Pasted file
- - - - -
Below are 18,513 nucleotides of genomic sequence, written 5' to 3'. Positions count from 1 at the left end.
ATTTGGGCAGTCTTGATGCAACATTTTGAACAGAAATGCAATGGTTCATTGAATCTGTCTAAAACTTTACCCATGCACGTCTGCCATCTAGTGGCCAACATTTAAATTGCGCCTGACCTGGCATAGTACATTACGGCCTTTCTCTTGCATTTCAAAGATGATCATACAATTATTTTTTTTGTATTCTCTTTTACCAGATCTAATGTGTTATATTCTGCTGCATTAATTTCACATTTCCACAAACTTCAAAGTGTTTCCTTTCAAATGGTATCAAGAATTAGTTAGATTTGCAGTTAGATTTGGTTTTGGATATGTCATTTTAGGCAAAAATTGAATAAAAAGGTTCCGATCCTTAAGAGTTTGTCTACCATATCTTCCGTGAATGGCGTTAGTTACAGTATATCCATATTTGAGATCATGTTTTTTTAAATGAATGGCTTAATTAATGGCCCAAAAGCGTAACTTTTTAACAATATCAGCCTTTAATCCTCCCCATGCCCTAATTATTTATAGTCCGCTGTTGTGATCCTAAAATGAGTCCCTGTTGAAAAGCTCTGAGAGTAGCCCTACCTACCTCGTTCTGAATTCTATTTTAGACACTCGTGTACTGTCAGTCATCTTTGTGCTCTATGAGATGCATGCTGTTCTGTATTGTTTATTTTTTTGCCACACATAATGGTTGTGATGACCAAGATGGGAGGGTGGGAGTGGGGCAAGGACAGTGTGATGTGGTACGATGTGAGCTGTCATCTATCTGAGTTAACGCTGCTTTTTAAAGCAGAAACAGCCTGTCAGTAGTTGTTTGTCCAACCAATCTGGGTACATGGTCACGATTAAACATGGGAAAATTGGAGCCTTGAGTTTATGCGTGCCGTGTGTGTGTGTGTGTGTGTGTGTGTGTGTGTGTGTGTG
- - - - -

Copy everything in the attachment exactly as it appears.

Below are 18,513 nucleotides of genomic sequence, written 5' to 3'. Positions count from 1 at the left end.
ATTTGGGCAGTCTTGATGCAACATTTTGAACAGAAATGCAATGGTTCATTGAATCTGTCTAAAACTTTACCCATGCACGTCTGCCATCTAGTGGCCAACATTTAAATTGCGCCTGACCTGGCATAGTACATTACGGCCTTTCTCTTGCATTTCAAAGATGATCATACAATTATTTTTTTTGTATTCTCTTTTACCAGATCTAATGTGTTATATTCTGCTGCATTAATTTCACATTTCCACAAACTTCAAAGTGTTTCCTTTCAAATGGTATCAAGAATTAGTTAGATTTGCAGTTAGATTTGGTTTTGGATATGTCATTTTAGGCAAAAATTGAATAAAAAGGTTCCGATCCTTAAGAGTTTGTCTACCATATCTTCCGTGAATGGCGTTAGTTACAGTATATCCATATTTGAGATCATGTTTTTTTAAATGAATGGCTTAATTAATGGCCCAAAAGCGTAACTTTTTAACAATATCAGCCTTTAATCCTCCCCATGCCCTAATTATTTATAGTCCGCTGTTGTGATCCTAAAATGAGTCCCTGTTGAAAAGCTCTGAGAGTAGCCCTACCTACCTCGTTCTGAATTCTATTTTAGACACTCGTGTACTGTCAGTCATCTTTGTGCTCTATGAGATGCATGCTGTTCTGTATTGTTTATTTTTTTGCCACACATAATGGTTGTGATGACCAAGATGGGAGGGTGGGAGTGGGGCAAGGACAGTGTGATGTGGTACGATGTGAGCTGTCATCTATCTGAGTTAACGCTGCTTTTTAAAGCAGAAACAGCCTGTCAGTAGTTGTTTGTCCAACCAATCTGGGTACATGGTCACGATTAAACATGGGAAAATTGGAGCCTTGAGTTTATGCGTGCCGTGTGTGTGTGTGTGTGTGTGTGTGTGTGTGTGTGTGTG